By Staff Reporter & IOL
A CABINET minister confirmed Wednesday that former President Robert Mugabe’s son-in-law was one of the pilots who flew into the country a Boeing 777-200ER acquired from Malaysia.
The minister however, insisted the veteran leader’s family doesn’t own the aircraft.
Mugabe’s daughter Bona was on hand to welcome home husband Simba Chikore and hugged the former Air Zimbabwe boss after the aircraft landed at Robert Mugabe International Airport.
Chikore, wearing captain fatigues although there is no record of him having been promoted to this rank, was first named last year as one of the negotiators for the purchase of several second-hand aircraft from Air Malaysia.
He quit Air Zimbabwe after Mugabe was ousted under military pressure last November.
Ministers who were at the Harare airport Wednesday to receive the aged plane did not explain why Chikore was among the pilots who flew the aircraft into the country when he was no longer employed by the national airline.
The plane received Wednesday has also been named after Zimbabwe’s former long-time ruler (see image below).
Mugabe and Chikore were reportedly involved in the deal to acquire some four planes from Malaysia which would be operated by a new airline called Zimbabwe Airways.
Although the new airline was said to be privately owned, the government has confirmed paying $41 million out of the $70 million that is needed for the four Boeing 777 planes.
A joint statement this week by the finance and transport ministries added little clarity over the matter.
“Government through the Finance ministry took a decision to secure funding for the procurement of the four planes together with the eight Embraer aircrafts which would be used as feeder planes.
“To date government has arranged funding to procure two Boeing 777 planes and one Ambraer plane under a special Purpose vehicle called the Zimbabwe Aviation Leasing Company,” reads the statement in part.
Speaking at the Harare airport on Wednesday, finance minister Patrick Chinamasa said both ZALC and Zimbabwe Airways were owned by the government.
“Zimbabwe Aviation Leasing Company, which is 100 percent owned by the Government, is leasing the new Boeing 777 to Zimbabwe Airways, which is also wholly owned by the Government,” he said.
“We will lease the aircrafts to third parties until Air Zimbabwe, which is now a bottomless pit, puts its house in order.”
However, the registrar of companies in Harare said this week that the file with the details about the new airline and ZALC was not available for “security” reasons.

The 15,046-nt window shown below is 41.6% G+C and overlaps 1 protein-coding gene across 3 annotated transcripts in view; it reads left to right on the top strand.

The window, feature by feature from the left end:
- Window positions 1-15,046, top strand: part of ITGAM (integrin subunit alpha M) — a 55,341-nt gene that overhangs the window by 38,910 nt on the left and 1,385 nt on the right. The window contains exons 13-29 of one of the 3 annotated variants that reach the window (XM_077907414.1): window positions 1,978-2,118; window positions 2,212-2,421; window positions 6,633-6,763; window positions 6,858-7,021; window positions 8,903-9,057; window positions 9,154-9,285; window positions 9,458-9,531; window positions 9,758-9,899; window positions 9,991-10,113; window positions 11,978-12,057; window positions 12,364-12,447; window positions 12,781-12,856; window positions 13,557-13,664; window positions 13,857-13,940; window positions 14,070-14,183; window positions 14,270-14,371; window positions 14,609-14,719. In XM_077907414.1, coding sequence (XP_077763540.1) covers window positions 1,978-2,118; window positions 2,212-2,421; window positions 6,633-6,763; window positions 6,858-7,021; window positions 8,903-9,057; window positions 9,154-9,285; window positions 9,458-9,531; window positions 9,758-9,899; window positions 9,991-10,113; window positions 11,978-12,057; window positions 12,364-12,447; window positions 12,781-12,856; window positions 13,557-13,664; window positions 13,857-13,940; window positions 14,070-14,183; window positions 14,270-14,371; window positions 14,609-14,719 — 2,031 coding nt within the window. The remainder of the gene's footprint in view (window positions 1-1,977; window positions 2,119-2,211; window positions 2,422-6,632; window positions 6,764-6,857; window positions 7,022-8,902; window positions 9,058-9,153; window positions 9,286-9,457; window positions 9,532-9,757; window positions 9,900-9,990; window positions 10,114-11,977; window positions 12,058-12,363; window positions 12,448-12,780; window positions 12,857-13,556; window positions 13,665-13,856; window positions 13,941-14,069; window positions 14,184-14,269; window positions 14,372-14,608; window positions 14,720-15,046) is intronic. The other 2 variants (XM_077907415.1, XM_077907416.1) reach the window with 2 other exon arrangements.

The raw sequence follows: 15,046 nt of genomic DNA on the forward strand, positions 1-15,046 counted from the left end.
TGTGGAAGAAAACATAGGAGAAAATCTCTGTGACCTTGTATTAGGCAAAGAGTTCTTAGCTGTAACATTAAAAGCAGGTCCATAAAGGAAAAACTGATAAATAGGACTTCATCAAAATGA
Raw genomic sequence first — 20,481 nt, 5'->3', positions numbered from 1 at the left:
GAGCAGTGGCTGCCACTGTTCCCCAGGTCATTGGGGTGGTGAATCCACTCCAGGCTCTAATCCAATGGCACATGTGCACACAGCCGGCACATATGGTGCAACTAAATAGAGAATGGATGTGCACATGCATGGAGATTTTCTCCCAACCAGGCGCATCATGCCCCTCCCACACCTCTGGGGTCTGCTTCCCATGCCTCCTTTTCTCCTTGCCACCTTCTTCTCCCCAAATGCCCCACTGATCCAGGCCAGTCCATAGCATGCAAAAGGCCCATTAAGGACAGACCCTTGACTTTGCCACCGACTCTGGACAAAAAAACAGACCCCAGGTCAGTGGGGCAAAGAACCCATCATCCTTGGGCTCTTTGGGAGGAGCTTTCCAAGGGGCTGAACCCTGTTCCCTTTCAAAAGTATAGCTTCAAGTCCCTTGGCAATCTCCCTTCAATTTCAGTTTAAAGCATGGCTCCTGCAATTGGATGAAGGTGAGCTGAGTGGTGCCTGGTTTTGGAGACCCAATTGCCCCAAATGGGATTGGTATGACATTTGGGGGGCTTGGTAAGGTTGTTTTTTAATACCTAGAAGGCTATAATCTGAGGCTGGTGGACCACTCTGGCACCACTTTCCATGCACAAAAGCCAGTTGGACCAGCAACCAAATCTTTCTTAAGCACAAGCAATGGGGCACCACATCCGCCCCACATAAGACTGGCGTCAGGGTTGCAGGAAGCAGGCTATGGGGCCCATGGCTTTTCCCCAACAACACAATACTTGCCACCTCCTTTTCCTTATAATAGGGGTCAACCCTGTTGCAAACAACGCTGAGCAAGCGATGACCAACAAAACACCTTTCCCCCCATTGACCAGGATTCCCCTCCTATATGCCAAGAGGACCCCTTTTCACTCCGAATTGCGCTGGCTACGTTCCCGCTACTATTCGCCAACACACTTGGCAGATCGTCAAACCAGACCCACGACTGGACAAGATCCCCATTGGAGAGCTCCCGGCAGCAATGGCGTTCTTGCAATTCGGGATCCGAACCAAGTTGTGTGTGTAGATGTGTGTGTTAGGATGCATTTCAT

Meanwhile, information emerging via various well-placed sources about ZALC is that two of its directors are connected with, or related to, senior government and aviation officials in Harare.
Minister Chinamasa also insisted that neither the Mugabes not their son-in-law owned the two companies.
“I wish to categorically state the aeroplane that is outside there is the property and asset of the Government of Zimbabwe,” he said.
“I know speculation has been rife that the aircraft belonged to the former First Family.
“That is wrong, and I am here to set the record straight.
“Simba Chikore has no interests in the business, directly or indirectly.”
The minister added; “(Mr) Simba Chikore has no shareholding in this plane.
“We only recruited him to assist us with technical support during the negotiations since he has vast experience in the aircraft industry.”
Even so, Zimbabwe Tourism Authority (ZTA) chief executive Karikoga Kaseke expressed public exasperation over the murky deal.
“I am one of the people who believed in the media reports,” he told Chinamasa.
“We are concerned because when you do not give us information we will have to believe the newspaper stories.”
“These Boeing 777 planes should go to their traditional routes like the Harare-London route. Before Air Zimbabwe became a bottomless pit, we used to win awards every year as the best airline in Africa.
“I hope we will be flying to London, China and other countries as soon as possible.”
Kaseke is likely to be disappointed however regarding the resumption of direct flights between Harare and London.
One experienced pilot who has previously flown routes ex-Harare and is now in South Africa, and asked not to be named, said: “They are not suitable for Air Zimbabwe’s present routes nor customers.
“It will never be allowed to land at Gatwick Airport because that route belongs to Air Zimbabwe which is banned from flying in Europe. The UK link was previously Air Zimbabwe’s most profitable route.”